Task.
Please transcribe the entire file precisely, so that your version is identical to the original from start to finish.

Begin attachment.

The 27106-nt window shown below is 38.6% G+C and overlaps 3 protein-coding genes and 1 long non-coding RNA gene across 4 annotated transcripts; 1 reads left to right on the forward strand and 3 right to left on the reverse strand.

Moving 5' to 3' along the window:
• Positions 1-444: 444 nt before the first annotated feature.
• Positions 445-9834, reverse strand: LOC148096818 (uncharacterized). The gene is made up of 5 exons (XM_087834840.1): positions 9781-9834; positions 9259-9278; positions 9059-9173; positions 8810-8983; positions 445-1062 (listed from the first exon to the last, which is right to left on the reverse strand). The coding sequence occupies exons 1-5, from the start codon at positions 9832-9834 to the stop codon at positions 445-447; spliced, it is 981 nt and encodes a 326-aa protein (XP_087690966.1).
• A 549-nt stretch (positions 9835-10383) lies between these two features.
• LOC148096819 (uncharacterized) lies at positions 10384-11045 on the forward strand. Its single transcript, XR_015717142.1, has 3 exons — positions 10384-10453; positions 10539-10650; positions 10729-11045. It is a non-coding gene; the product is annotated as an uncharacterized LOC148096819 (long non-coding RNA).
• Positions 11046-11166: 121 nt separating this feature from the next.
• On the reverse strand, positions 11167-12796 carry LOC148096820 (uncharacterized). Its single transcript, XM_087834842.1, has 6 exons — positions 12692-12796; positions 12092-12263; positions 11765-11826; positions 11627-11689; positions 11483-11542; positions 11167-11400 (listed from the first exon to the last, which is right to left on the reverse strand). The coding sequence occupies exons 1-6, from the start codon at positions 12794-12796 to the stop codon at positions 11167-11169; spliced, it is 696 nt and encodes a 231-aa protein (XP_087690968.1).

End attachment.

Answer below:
The 27106-nt window shown below is 38.6% G+C and overlaps 3 protein-coding genes and 1 long non-coding RNA gene across 4 annotated transcripts; 1 reads left to right on the forward strand and 3 right to left on the reverse strand.

Moving 5' to 3' along the window:
• Positions 1-444: 444 nt before the first annotated feature.
• Positions 445-9834, reverse strand: LOC148096818 (uncharacterized). The gene is made up of 5 exons (XM_087834840.1): positions 9781-9834; positions 9259-9278; positions 9059-9173; positions 8810-8983; positions 445-1062 (listed from the first exon to the last, which is right to left on the reverse strand). The coding sequence occupies exons 1-5, from the start codon at positions 9832-9834 to the stop codon at positions 445-447; spliced, it is 981 nt and encodes a 326-aa protein (XP_087690966.1).
• A 549-nt stretch (positions 9835-10383) lies between these two features.
• LOC148096819 (uncharacterized) lies at positions 10384-11045 on the forward strand. Its single transcript, XR_015717142.1, has 3 exons — positions 10384-10453; positions 10539-10650; positions 10729-11045. It is a non-coding gene; the product is annotated as an uncharacterized LOC148096819 (long non-coding RNA).
• Positions 11046-11166: 121 nt separating this feature from the next.
• On the reverse strand, positions 11167-12796 carry LOC148096820 (uncharacterized). Its single transcript, XM_087834842.1, has 6 exons — positions 12692-12796; positions 12092-12263; positions 11765-11826; positions 11627-11689; positions 11483-11542; positions 11167-11400 (listed from the first exon to the last, which is right to left on the reverse strand). The coding sequence occupies exons 1-6, from the start codon at positions 12794-12796 to the stop codon at positions 11167-11169; spliced, it is 696 nt and encodes a 231-aa protein (XP_087690968.1).